# Standard error of the sampling distribution of the mean

I found an equation that says the standard error of the sampling distribution of the mean is:

$$\sigma_{\bar{X}} = \sigma \cdot \sqrt{\frac{1}{n}-\frac{1}{N}}$$

And when the population size is very large, the factor $1/N$ is approximately equal to zero; and the standard deviation formula reduces to:

$$\sigma_{\bar{X}} = \frac{\sigma}{\sqrt{n}}$$

However, I did not get how he found the first equation, may someone explain it?

I found this equation here: http://stattrek.com/sampling/sampling-distribution.aspx

I could explain the second equation in that way: \begin{equation} \begin{split} Var(\bar{X}) = Var\left(\frac{\sum_{i=1}^{n} X_i}{n}\right) \\ = \left(\frac{1}{n^2}\right)Var\left(\sum_{i=1}^{n} X_i\right) \\ = \left(\frac{1}{n^2}\right)\left(\sum_{i=1}^{n} Var(X_i)\right) \\ = \left(\frac{1}{n^2}\right)\left(\sum_{i=1}^{n}\sigma^2 \right) \\ = \left(\frac{1}{n^2}\right)\left(n\sigma^2\right) \\ = \frac{\sigma^2}{n} \end{split} \end{equation}

However I don't know from where appeared the first equation.

• possible duplicate of Explanation of finite correction factor Jul 31, 2014 at 22:22
• You should clarify in your question what quantity you're discussing the sampling distribution of, under what circumstances. In particular, you can't rely on links to other pages still being there in the long term. While it's fine to link for context, your question should be able to stand on its own. Take care not to simply copy chunks of text though - brief quotes may be okay. Jul 31, 2014 at 23:03
• Tried to do some cool algebra and mostly failed, but FWIW: $$\frac{1}{n}-\frac{1}{N}=\left(\frac{nN}{1-\frac 1 N}\right)\cdot\left(\frac{N-n}{N-1}\right)$$The stuff in the rightmost set of parentheses is the FPC², so the stuff in the left parentheses is part of the difference. Dunno if that helps though... Jul 31, 2014 at 23:26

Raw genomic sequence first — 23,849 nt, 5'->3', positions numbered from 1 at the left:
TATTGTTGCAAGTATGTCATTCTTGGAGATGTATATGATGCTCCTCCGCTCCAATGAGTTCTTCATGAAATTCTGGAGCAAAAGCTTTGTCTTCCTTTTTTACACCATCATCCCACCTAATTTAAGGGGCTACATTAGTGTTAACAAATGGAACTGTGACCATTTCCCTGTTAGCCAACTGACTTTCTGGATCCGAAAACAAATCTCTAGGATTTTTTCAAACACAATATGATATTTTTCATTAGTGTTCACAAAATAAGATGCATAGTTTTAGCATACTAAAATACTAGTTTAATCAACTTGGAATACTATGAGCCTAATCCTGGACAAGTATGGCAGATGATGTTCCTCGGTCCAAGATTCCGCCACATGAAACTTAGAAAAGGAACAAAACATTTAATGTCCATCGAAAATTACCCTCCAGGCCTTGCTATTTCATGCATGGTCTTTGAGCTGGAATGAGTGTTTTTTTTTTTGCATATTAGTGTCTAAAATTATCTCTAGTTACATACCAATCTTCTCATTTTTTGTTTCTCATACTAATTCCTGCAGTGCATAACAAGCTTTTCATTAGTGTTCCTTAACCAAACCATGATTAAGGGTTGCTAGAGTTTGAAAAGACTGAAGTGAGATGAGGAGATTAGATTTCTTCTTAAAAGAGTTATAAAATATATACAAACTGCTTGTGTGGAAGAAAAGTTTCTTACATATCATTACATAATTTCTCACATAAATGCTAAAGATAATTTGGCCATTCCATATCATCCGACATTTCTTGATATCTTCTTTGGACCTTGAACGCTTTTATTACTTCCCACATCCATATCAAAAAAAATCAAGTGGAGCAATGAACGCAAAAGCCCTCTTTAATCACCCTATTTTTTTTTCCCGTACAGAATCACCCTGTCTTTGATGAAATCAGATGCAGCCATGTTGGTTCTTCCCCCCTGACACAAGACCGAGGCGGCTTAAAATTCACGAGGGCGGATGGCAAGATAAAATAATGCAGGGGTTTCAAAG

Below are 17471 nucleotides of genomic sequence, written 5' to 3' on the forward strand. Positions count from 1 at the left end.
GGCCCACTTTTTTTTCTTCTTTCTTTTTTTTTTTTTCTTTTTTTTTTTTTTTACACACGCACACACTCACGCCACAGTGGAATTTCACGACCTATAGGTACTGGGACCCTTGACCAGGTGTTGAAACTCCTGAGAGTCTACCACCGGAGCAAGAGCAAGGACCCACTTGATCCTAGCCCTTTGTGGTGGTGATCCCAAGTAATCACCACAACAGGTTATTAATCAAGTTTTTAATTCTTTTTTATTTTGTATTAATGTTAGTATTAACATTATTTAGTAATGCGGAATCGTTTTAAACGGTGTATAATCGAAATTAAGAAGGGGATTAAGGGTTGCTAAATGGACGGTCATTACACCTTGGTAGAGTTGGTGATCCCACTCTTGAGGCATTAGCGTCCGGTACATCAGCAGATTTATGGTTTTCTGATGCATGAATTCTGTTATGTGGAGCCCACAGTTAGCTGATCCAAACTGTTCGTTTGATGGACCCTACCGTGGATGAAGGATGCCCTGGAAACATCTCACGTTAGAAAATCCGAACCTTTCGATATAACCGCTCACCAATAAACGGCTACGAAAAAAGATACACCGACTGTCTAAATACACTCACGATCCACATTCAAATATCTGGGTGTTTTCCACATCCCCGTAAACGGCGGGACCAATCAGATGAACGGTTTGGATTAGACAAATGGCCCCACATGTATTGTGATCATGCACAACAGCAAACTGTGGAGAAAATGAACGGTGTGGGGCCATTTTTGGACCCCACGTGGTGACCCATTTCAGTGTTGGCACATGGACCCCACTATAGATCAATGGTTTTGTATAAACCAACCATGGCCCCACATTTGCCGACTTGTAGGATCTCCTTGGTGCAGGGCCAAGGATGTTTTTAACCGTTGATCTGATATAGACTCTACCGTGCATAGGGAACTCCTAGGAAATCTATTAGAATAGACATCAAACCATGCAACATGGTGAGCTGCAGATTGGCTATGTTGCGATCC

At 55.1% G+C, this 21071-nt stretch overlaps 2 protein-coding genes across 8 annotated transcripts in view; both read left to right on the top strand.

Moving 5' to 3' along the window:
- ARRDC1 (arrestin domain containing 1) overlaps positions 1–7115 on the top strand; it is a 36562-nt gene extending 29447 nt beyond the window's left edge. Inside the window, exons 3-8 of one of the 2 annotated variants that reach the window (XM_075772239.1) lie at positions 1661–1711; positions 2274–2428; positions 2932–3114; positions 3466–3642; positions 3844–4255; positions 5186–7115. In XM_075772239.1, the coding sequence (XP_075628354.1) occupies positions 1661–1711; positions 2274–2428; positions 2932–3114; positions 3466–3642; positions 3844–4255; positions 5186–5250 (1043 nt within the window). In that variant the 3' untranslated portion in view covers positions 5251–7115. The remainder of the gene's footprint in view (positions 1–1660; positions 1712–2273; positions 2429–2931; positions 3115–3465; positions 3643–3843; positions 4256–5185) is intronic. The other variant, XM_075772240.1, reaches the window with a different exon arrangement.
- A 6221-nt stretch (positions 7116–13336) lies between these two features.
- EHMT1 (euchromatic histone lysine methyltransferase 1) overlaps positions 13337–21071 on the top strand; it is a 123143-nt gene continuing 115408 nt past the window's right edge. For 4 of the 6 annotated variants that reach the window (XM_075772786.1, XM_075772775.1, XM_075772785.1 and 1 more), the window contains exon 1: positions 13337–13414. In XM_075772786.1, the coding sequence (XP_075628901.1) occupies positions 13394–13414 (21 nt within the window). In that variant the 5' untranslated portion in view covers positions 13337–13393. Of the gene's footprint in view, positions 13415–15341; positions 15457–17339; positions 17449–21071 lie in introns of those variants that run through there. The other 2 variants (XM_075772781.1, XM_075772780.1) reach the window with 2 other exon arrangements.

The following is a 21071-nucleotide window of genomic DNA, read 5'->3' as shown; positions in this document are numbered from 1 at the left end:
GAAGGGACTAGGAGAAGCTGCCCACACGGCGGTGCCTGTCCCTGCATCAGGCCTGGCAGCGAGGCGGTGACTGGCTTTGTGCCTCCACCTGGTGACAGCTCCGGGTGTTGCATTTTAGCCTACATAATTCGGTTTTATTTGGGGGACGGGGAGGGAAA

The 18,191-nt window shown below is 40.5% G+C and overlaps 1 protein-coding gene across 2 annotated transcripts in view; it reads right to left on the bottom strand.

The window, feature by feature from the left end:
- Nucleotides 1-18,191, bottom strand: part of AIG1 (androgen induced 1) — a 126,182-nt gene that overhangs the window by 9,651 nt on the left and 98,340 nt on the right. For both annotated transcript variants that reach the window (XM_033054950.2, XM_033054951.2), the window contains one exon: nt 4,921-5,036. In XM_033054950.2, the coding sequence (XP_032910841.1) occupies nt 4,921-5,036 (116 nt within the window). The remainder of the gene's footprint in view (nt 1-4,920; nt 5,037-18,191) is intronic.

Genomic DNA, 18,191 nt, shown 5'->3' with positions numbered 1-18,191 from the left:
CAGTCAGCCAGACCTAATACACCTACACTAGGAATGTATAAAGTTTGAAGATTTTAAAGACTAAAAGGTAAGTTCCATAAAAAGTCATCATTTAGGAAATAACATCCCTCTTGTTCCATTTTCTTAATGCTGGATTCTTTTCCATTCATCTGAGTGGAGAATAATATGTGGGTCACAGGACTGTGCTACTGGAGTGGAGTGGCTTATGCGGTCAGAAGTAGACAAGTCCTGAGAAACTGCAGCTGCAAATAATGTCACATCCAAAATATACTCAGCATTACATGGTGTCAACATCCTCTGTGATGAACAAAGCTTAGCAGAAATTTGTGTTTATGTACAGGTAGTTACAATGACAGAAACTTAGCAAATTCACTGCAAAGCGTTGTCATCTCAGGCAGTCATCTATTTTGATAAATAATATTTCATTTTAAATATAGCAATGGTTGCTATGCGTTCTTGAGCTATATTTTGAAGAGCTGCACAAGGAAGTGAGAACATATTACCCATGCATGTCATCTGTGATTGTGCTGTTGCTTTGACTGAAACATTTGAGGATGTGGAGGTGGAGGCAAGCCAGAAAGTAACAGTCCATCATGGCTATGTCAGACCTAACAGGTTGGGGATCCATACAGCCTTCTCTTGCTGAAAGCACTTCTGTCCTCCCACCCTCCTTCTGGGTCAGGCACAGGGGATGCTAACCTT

• user53064 How confident are you that it's not FPC? Aug 1, 2014 at 4:32

The quoted formula is not quite right. Let's derive the correct one.

Since the population mean (or any other constant) may be subtracted from every value in a population $S$ without changing the variance of the population or of any sample thereof, we might as well assume the population mean is zero. Letting the values in the population be $\{x_i\, \vert\, i\in S\}$, this implies

$$0 = \sum_{i\in S} x_i.$$

Squaring both sides maintains the equality, giving

$$0 = \sum_{i,j\in S}x_ix_j = \sum_{i\in S}x_i^2 + \sum_{i \ne j \in S} x_ix_j,$$

whence

$$\sum_{i\ne j \in S} x_ix_j = -\sum_{i\in S} x_i^2.$$

This key result will be employed later.

Let $S$ have $N$ elements. Because its mean is zero, its variance is the average squared value:

$$s^2 = \frac{1}{N}\sum_{i\in S}x_i^2.$$

(Please note that there can be no dispute about the denominator of $N$; in particular, it definitely is not $N-1$: this is a population variance, not an estimator.)

To find the variance of the sample distribution of the mean, consider all possible $n$-element samples. Each corresponds to an $n$-subset $A\subset S$ and has mean

$$\frac{1}{n}\sum_{i\in A} x_i.$$

Since the mean of all the sample means equals the mean of $S$, which is zero, the variance of these $\binom{N}{n}$ sample means is the average of their squares: